The miracle did not happen. On Wednesday, the American market, in spite of everything, went to conquer new peaks. The S&P500 index showed a new maximum of 3475. That confidence has to be backed up by something, because macro-reporting shows otherwise.
It is already clear that on the sidelines of the Fed a new monetary policy program is being developed, which will be based on the acceleration of the inflation target in a short time. The last ten years have shown that it is much harder to stimulate inflation than to contain it. So very soon the Fed will present us with completely new rules of the game.
Perhaps investors understand that serious changes are going to happen in the economy, so they are working ahead of the curve and pushing the indices up. Although, on the other hand, the consumer confidence index is at its lowest level since the pandemic, and the U.S. GDP is forecast to fall by 32% in the quarter. These figures do not add up to the current growth at all.
AUD/USD pair came close to the level of 0.7250, which is a weekly SMA200. The Australian dollar feels good because of the progress in negotiations between the U.S. and China. After all, Australia is one of the most important suppliers of raw materials to China.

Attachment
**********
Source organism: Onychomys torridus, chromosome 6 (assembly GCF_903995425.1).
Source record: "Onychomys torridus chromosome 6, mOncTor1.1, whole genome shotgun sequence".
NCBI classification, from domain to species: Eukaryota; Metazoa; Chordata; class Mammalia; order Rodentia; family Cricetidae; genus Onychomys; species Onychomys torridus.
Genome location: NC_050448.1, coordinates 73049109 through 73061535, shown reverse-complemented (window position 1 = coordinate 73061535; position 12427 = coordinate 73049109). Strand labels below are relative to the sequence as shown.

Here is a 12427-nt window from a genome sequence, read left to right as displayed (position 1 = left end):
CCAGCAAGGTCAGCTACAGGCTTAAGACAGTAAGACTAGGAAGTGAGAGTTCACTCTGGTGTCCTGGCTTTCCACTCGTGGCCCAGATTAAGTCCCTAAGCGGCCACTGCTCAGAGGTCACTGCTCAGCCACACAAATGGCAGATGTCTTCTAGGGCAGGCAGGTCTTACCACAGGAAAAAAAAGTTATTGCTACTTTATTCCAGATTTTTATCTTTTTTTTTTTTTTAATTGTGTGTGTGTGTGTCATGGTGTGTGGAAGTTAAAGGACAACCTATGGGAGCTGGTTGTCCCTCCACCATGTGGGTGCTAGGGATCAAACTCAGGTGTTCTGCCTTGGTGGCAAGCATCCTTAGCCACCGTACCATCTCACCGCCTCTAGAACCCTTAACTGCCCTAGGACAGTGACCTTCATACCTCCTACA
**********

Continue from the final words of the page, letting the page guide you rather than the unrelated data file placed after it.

Now the currency market is waiting for the speech of the head of the Federal Reserve, who should reveal certain cards for future actions and give a hint to investors. The trading range is narrowing, and only after statements can decisions be made.
Gold is under pressure throughout the week. Given the endless growth of risk assets, as well as waiting for the speech of the head of the Federal Reserve presses on the unprofitable metal. In the coming days, there will be more information as to where the Fed will go. Investors will be able to analyze and find the right way forward. Although, it is already clear that gold is still gold, which will always be in demand.
What’s waiting for us today?
14.30 US GDP per quarter.
14.30 Number of initial applications for unemployment benefits in the United States.
16.30 Address by US Federal Reserve Chief D. Powell
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